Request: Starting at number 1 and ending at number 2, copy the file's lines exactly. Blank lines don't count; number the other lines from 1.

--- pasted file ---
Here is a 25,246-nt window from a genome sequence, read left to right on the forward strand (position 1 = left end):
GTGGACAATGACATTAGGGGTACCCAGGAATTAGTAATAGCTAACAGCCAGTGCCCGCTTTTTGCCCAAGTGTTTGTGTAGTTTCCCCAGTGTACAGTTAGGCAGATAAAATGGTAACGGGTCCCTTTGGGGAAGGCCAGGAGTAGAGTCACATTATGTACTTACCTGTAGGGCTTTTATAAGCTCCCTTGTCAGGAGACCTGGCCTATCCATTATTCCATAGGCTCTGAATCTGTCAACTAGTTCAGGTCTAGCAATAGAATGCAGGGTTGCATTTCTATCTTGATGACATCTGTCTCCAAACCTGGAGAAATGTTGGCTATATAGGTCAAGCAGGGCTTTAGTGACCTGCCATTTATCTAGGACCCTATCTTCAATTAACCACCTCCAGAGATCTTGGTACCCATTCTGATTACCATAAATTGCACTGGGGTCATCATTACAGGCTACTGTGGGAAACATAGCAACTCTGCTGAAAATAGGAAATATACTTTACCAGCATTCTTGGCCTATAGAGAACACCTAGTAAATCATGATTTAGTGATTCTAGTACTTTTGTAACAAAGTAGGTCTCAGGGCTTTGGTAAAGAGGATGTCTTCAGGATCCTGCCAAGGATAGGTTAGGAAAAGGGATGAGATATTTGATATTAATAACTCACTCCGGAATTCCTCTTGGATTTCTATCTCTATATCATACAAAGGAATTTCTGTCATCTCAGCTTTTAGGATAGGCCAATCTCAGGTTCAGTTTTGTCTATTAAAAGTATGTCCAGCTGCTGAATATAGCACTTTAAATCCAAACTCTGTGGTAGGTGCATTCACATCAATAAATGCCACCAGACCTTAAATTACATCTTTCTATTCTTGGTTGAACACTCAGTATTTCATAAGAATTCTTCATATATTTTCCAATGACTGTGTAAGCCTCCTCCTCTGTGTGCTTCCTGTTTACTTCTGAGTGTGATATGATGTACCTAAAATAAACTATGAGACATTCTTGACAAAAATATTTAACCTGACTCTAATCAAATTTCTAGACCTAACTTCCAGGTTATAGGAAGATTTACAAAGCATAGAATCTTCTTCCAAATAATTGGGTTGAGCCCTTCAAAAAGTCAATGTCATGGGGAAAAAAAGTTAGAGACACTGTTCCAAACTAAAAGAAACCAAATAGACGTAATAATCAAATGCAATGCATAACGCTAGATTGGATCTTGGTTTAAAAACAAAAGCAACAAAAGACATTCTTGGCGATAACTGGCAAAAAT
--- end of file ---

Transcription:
Here is a 25,246-nt window from a genome sequence, read left to right on the forward strand (position 1 = left end):
GTGGACAATGACATTAGGGGTACCCAGGAATTAGTAATAGCTAACAGCCAGTGCCCGCTTTTTGCCCAAGTGTTTGTGTAGTTTCCCCAGTGTACAGTTAGGCAGATAAAATGGTAACGGGTCCCTTTGGGGAAGGCCAGGAGTAGAGTCACATTATGTACTTACCTGTAGGGCTTTTATAAGCTCCCTTGTCAGGAGACCTGGCCTATCCATTATTCCATAGGCTCTGAATCTGTCAACTAGTTCAGGTCTAGCAATAGAATGCAGGGTTGCATTTCTATCTTGATGACATCTGTCTCCAAACCTGGAGAAATGTTGGCTATATAGGTCAAGCAGGGCTTTAGTGACCTGCCATTTATCTAGGACCCTATCTTCAATTAACCACCTCCAGAGATCTTGGTACCCATTCTGATTACCATAAATTGCACTGGGGTCATCATTACAGGCTACTGTGGGAAACATAGCAACTCTGCTGAAAATAGGAAATATACTTTACCAGCATTCTTGGCCTATAGAGAACACCTAGTAAATCATGATTTAGTGATTCTAGTACTTTTGTAACAAAGTAGGTCTCAGGGCTTTGGTAAAGAGGATGTCTTCAGGATCCTGCCAAGGATAGGTTAGGAAAAGGGATGAGATATTTGATATTAATAACTCACTCCGGAATTCCTCTTGGATTTCTATCTCTATATCATACAAAGGAATTTCTGTCATCTCAGCTTTTAGGATAGGCCAATCTCAGGTTCAGTTTTGTCTATTAAAAGTATGTCCAGCTGCTGAATATAGCACTTTAAATCCAAACTCTGTGGTAGGTGCATTCACATCAATAAATGCCACCAGACCTTAAATTACATCTTTCTATTCTTGGTTGAACACTCAGTATTTCATAAGAATTCTTCATATATTTTCCAATGACTGTGTAAGCCTCCTCCTCTGTGTGCTTCCTGTTTACTTCTGAGTGTGATATGATGTACCTAAAATAAACTATGAGACATTCTTGACAAAAATATTTAACCTGACTCTAATCAAATTTCTAGACCTAACTTCCAGGTTATAGGAAGATTTACAAAGCATAGAATCTTCTTCCAAATAATTGGGTTGAGCCCTTCAAAAAGTCAATGTCATGGGGAAAAAAAGTTAGAGACACTGTTCCAAACTAAAAGAAACCAAATAGACGTAATAATCAAATGCAATGCATAACGCTAGATTGGATCTTGGTTTAAAAACAAAAGCAACAAAAGACATTCTTGGCGATAACTGGCAAAAAT